Feline Medicine

The Yellow Cat: Diagnostic & Therapeutic Strategies
CE Article

There is no mystery when it comes to a “yellow” cat. Icterus and jaundice—both of which describe a yellowish pigmentation of the skin—indicate hyperbilirubinemia, a 5- to 10-fold elevation in serum bilirubin concentration.

However, this is where the certainty ends and the diagnostic challenge begins. The icteric cat presentation is not a sensitive or specific marker of disease, despite the visually obvious and impressive clinical sign…

Feline Urethral Obstruction:
Diagnosis & Management

Feline UO is a treatable emergency, with a survival rate to discharge higher than 90%, despite the fact that it is potentially life threatening due to severe electrolyte and acid–base imbalances secondary to acute postrenal azotemia/uremia.

External tooth resorption in cats
Part 2: Therapeutic Approaches

Tooth resorption in cats is prevalent, affecting 28% to 68% of mature cats, depending on the population researched. One study found histologic evidence of resorption in all teeth among cats with at least one resorptive lesion; this led to the hypothesis that given enough time, all teeth of affected cats will develop tooth resorption.

Feline Anesthesia & Analgesia
Recent Developments

There are approximately 74.1 million pet cats in the United States1 but, despite this popularity, anesthesia and analgesia remain challenging in cats. Surprisingly few anesthetic and analgesic products are approved by the U.S. Food and Drug Administration (FDA) for use in cats, but several new products have become recently available. The v-gel provides a protected and secured airway, allowing use of positive pressure ventilation and administration of inhalant anesthetics without exposure to staff or the environment. It can also be used for emergency resuscitation if an endotracheal tube is not available.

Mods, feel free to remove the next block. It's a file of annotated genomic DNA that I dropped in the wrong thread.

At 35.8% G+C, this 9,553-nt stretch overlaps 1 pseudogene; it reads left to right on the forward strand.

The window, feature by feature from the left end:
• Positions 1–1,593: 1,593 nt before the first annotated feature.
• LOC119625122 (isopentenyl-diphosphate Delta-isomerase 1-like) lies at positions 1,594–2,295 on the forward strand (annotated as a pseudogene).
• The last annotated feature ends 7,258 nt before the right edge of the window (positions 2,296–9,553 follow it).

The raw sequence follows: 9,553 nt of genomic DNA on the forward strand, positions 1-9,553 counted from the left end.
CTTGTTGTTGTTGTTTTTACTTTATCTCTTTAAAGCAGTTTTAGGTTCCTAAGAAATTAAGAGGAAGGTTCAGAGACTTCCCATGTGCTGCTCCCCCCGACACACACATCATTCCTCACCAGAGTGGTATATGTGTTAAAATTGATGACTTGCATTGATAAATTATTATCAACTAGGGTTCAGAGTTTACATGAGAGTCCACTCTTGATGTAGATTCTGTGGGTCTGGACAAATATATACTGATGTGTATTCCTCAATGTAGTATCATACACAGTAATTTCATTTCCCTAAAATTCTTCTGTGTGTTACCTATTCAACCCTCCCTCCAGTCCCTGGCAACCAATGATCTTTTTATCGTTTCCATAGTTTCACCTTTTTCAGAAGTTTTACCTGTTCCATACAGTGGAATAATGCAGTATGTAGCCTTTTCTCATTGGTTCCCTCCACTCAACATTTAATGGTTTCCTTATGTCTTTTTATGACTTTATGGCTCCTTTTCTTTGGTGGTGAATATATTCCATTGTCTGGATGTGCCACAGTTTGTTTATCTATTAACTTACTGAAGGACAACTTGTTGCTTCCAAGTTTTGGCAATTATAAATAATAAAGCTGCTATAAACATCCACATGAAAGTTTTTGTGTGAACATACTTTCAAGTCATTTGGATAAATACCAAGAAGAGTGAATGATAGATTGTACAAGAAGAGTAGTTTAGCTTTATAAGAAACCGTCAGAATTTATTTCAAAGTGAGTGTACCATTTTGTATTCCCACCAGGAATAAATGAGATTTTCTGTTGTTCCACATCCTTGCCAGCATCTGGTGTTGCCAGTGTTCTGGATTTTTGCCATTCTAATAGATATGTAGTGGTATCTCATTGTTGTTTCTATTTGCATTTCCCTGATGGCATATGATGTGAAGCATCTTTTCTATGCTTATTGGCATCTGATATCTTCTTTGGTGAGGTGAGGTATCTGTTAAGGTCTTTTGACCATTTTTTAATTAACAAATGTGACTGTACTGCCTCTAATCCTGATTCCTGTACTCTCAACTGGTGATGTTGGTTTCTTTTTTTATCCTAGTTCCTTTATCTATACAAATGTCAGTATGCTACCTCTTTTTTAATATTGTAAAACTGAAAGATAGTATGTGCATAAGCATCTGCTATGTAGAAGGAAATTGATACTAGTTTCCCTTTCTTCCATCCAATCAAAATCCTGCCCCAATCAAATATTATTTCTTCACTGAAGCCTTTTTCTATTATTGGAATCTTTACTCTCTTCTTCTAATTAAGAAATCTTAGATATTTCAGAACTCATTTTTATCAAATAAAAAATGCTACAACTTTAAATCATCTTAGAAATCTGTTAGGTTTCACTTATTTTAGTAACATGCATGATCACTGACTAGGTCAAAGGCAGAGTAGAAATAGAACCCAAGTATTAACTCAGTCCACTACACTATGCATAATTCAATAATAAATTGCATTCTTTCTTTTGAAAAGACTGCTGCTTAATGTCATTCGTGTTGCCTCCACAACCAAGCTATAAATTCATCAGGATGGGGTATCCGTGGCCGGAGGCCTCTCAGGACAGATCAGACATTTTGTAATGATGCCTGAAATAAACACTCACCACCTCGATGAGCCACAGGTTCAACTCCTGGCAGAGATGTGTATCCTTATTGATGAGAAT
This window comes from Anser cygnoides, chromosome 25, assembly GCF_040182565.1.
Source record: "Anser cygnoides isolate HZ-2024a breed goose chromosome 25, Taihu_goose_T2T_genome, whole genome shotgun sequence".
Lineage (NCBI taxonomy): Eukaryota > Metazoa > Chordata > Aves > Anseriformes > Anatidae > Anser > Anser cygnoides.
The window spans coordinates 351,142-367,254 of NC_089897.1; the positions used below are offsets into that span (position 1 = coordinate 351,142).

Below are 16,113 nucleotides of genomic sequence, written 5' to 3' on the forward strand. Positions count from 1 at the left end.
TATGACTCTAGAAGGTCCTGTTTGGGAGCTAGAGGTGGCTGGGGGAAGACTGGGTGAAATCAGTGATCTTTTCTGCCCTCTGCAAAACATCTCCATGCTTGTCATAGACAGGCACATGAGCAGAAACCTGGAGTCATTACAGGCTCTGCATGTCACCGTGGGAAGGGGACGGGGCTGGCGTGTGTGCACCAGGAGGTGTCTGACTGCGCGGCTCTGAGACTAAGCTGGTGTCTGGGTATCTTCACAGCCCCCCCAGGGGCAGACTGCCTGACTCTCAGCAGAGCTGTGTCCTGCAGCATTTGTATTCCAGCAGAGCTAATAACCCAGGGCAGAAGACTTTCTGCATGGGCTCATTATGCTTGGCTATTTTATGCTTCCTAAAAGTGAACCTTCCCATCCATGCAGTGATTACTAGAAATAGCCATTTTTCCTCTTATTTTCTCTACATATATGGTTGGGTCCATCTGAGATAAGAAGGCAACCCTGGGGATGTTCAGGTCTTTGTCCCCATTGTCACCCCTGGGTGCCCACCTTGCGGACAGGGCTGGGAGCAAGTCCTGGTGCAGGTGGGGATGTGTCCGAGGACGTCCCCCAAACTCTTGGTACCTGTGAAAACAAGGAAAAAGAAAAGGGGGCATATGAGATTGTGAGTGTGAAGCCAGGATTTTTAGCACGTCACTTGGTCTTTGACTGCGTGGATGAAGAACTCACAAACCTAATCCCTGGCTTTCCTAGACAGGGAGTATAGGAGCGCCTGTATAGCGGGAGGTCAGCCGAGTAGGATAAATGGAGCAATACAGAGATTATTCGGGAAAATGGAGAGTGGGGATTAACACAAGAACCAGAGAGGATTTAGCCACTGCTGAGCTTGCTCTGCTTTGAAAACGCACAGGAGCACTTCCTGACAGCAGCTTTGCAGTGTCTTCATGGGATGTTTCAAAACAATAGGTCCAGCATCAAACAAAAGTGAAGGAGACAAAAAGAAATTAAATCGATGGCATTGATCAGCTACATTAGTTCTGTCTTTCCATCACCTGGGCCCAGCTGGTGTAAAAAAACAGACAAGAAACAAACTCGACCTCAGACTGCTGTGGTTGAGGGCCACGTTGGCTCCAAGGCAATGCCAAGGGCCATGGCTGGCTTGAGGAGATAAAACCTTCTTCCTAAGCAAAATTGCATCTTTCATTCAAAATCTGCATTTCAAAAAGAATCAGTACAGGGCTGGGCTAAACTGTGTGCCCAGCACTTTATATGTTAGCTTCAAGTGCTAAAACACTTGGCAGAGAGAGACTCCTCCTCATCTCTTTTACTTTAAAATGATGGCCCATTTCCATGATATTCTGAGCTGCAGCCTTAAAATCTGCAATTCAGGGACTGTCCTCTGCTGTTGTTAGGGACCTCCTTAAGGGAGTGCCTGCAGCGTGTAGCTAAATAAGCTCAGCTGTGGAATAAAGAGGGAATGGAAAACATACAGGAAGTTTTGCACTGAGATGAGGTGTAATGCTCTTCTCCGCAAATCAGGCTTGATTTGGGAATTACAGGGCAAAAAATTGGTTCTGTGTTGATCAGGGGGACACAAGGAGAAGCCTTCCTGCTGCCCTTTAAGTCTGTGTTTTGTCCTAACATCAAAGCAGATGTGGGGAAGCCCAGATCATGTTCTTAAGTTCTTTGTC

External Tooth Resorption in Cats

Jan Bellows, DVM, diplomate AVDC & ABVP (Canine & Feline) All Pets Dental, Weston, Florida Tooth resorption in cats is prevalent, affecting 28% to 68% of mature cats, depending on the population researched.1 One study found histologic evidence of resorption in all teeth among cats with at least one clinically apparent resorption site; this led …

Consider This Case:
Senior Cat with Front Paw Swelling & Pain

Stephanie Apple, DVM Virginia-Maryland College of Veterinary Medicine Sandra Diaz, DVM, MS, Diplomate ACVD Ohio State University A 15-year-old castrated male domestic shorthair cat presented with a 2-month history of progressive lameness, swelling, and pain in its right front paw. HISTORY The patient was an indoor only cat. No other animals in the household were …

MENU